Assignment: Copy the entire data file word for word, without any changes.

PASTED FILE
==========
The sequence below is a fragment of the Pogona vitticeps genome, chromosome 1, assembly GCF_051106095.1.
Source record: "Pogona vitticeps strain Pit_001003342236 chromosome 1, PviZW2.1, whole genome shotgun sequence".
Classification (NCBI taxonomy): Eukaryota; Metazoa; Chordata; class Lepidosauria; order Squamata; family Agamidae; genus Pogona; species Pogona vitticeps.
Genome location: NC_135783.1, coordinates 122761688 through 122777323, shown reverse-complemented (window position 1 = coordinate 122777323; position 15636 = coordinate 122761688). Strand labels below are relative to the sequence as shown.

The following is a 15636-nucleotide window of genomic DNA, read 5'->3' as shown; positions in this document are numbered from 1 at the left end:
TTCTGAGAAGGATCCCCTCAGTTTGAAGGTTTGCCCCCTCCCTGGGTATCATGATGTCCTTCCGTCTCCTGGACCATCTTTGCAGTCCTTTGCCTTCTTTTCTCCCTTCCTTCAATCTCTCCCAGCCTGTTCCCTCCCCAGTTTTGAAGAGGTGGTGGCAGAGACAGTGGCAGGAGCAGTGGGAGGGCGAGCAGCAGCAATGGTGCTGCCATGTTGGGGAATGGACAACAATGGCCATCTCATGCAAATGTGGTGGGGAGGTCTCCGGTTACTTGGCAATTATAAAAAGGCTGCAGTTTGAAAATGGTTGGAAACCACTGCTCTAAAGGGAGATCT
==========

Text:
The sequence below is a fragment of the Pogona vitticeps genome, chromosome 1, assembly GCF_051106095.1.
Source record: "Pogona vitticeps strain Pit_001003342236 chromosome 1, PviZW2.1, whole genome shotgun sequence".
Classification (NCBI taxonomy): Eukaryota; Metazoa; Chordata; class Lepidosauria; order Squamata; family Agamidae; genus Pogona; species Pogona vitticeps.
Genome location: NC_135783.1, coordinates 122761688 through 122777323, shown reverse-complemented (window position 1 = coordinate 122777323; position 15636 = coordinate 122761688). Strand labels below are relative to the sequence as shown.

The following is a 15636-nucleotide window of genomic DNA, read 5'->3' as shown; positions in this document are numbered from 1 at the left end:
TTCTGAGAAGGATCCCCTCAGTTTGAAGGTTTGCCCCCTCCCTGGGTATCATGATGTCCTTCCGTCTCCTGGACCATCTTTGCAGTCCTTTGCCTTCTTTTCTCCCTTCCTTCAATCTCTCCCAGCCTGTTCCCTCCCCAGTTTTGAAGAGGTGGTGGCAGAGACAGTGGCAGGAGCAGTGGGAGGGCGAGCAGCAGCAATGGTGCTGCCATGTTGGGGAATGGACAACAATGGCCATCTCATGCAAATGTGGTGGGGAGGTCTCCGGTTACTTGGCAATTATAAAAAGGCTGCAGTTTGAAAATGGTTGGAAACCACTGCTCTAAAGGGAGATCT